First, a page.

The thumb drive came with a password manager, but it didn't work very well. I ended up installing RoboForm2Go instead. RoboForm2Go has all the features I expect in a password manager. Basically, it automatically fills in passwords for me :). It also can be used to populate web forms with common data (such as shipping/billing info). The data can be secured with a master password so that in order to populate the form, you must enter a master password first. With passwords you can protect some and allow others to just automatically populate (for instance, you might want to protect your bank password, but you might not care about your favorite news sites password). RoboForm2Go also includes the ability to have different identities. This is used primarily for filling out forms. You might have one identity with your personal information in it and another for your work information (address, phone, credit card number, etc).

Thunderbird was the other important portable application for me. I subscribe to a number of RSS feeds. Thunderbird has been my RSS reader of choice because I like the preview window. However, the problem with the standard version is that if I wanted to read RSS feeds at home, I wouldn't be able to know which feeds I've already read. Portable Thunderbird solves this problem. I can open Thunderbird from my thumb drive at work or home without having to deal with this issue.

So what portable applications do I have installed?

  • CruzerSync U3 Edition - Backup software that came with the device. I'm not sure if I'll use this or not. It's nice backup software, but I've got a USB backup drive for that (which I believe this is the same software I use for it, though named differently).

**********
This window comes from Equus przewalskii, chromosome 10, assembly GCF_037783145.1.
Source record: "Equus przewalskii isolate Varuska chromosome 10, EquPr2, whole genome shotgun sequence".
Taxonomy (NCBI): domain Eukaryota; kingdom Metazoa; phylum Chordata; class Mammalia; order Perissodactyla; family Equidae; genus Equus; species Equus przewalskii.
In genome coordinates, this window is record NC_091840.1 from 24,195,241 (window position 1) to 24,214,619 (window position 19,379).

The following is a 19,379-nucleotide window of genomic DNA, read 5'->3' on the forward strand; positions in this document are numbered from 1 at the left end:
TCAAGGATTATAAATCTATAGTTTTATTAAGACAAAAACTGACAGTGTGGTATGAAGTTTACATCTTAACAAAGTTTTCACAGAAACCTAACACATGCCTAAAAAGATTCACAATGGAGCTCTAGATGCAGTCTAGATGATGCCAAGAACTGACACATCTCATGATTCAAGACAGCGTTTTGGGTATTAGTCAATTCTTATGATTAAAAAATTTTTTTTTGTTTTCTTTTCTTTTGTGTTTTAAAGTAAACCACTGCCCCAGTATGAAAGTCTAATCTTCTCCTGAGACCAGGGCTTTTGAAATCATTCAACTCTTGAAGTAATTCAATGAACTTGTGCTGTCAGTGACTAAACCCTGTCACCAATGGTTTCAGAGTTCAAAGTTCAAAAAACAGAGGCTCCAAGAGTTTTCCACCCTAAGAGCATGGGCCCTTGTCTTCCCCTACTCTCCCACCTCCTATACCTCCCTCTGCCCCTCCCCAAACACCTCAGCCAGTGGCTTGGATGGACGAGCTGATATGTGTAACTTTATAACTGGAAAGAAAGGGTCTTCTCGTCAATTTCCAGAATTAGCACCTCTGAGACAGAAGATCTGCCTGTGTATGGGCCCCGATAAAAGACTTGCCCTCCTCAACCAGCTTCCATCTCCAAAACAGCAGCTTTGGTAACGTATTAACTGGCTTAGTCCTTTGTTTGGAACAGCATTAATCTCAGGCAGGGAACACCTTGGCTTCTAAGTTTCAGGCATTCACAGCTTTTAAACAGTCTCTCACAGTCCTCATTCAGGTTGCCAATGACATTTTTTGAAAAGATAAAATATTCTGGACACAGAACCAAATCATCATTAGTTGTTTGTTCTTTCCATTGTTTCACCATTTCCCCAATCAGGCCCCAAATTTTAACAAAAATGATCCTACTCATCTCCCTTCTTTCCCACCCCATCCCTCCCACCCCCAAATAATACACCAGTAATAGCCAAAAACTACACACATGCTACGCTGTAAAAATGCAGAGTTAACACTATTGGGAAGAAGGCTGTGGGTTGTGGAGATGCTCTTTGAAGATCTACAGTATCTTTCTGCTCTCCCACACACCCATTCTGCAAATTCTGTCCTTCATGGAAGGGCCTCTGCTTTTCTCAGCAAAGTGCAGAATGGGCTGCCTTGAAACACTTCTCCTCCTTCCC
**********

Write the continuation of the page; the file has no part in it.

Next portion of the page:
• Process Explorer - This is an advanced version of Windows Task Manager (Ctrl+Shift+Esc). I use it mainly to make comments on what is running on my machine. This allows me to know what all of the software on my machine is for (I hate unknown processes). What I am hoping for (but haven't verified yet) is that the comments are stored in a way that are portable with the application. Probably not, but we'll see.
  • Snippet Compiler - This is a very cool .Net tool that allows you to quickly and easily test out code without having to create a project or anything like that. I just found it and haven't had much of a chance to play with it, but it seems interesting.
  • Color Cop - Allows you to pick colors off of the screen. Very handy when trying to match a color. It gives the value in many different formats so it is easy to import into just about any application that is requesting a color code.
  • RoboForm2Go - This is a password manager (discussed in detail above).
  • Lutz Roeder's .Net Reflector - This is a must-have tool for any .Net developer. It allows you to decompile .Net assemblies and read the code in whatever .Net language you choose (C#, VB.Net, etc). I have used this frequently to learn how different parts of the .Net framework work.
  • Notepad2 - Very similar to Notepad (the text editor built into Windows), but with a few extra features and more reliable. What's nice about Notepad2 is that it is not trying to be a code editor or anything else.
  • avast! antivirus - This is a free antivirus utility. It has gotten a lot of positive feedback, but I already have an antivirus, so it's unlikely I will use it.

Wednesday, March 07, 2007

Cat Herding 101

Fast Company magazine has published an interesting article on managing software engineers titled How to Manage Geeks. Of course, I like it because it says that I should be treated better :). They interviewed the CEO of Novell, Eric Schmidt, who has a strong technology background as well as being credited with turning around Novell, which many believed was doomed.

It does seem like software engineers can be a very challenging group of people to manage, especially for managers that don't understand their unique characteristics. The article seems to imply that the best managers are those that simply facilitate the natural tendencies of software engineers. It also mentions that engineers rarely make good managers. I imagine that's probably true. Of course, Schmidt himself shows that there are certainly exceptions to this rule (including some very notable ones like Bill Gates and Steve Jobs).